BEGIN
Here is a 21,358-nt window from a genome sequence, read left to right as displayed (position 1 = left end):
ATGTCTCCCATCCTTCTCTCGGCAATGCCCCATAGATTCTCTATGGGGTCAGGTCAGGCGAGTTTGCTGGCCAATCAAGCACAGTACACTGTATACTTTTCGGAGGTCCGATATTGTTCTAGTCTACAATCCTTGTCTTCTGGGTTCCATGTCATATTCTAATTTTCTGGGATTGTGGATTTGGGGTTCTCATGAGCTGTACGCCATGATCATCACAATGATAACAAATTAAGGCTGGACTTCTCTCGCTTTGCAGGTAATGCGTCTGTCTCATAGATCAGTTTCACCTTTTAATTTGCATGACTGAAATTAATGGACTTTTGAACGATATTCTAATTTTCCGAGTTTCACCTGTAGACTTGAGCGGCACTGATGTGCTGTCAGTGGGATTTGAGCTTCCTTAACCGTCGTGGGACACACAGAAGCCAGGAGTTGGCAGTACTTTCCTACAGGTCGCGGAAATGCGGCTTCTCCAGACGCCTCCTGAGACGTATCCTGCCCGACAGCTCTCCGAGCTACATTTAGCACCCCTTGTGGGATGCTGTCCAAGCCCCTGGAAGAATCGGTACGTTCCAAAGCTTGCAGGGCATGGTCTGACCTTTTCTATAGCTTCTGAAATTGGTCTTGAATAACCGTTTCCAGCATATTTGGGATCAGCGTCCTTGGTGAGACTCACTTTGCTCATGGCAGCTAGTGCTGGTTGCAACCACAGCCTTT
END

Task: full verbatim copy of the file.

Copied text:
Here is a 21,358-nt window from a genome sequence, read left to right as displayed (position 1 = left end):
ATGTCTCCCATCCTTCTCTCGGCAATGCCCCATAGATTCTCTATGGGGTCAGGTCAGGCGAGTTTGCTGGCCAATCAAGCACAGTACACTGTATACTTTTCGGAGGTCCGATATTGTTCTAGTCTACAATCCTTGTCTTCTGGGTTCCATGTCATATTCTAATTTTCTGGGATTGTGGATTTGGGGTTCTCATGAGCTGTACGCCATGATCATCACAATGATAACAAATTAAGGCTGGACTTCTCTCGCTTTGCAGGTAATGCGTCTGTCTCATAGATCAGTTTCACCTTTTAATTTGCATGACTGAAATTAATGGACTTTTGAACGATATTCTAATTTTCCGAGTTTCACCTGTAGACTTGAGCGGCACTGATGTGCTGTCAGTGGGATTTGAGCTTCCTTAACCGTCGTGGGACACACAGAAGCCAGGAGTTGGCAGTACTTTCCTACAGGTCGCGGAAATGCGGCTTCTCCAGACGCCTCCTGAGACGTATCCTGCCCGACAGCTCTCCGAGCTACATTTAGCACCCCTTGTGGGATGCTGTCCAAGCCCCTGGAAGAATCGGTACGTTCCAAAGCTTGCAGGGCATGGTCTGACCTTTTCTATAGCTTCTGAAATTGGTCTTGAATAACCGTTTCCAGCATATTTGGGATCAGCGTCCTTGGTGAGACTCACTTTGCTCATGGCAGCTAGTGCTGGTTGCAACCACAGCCTTT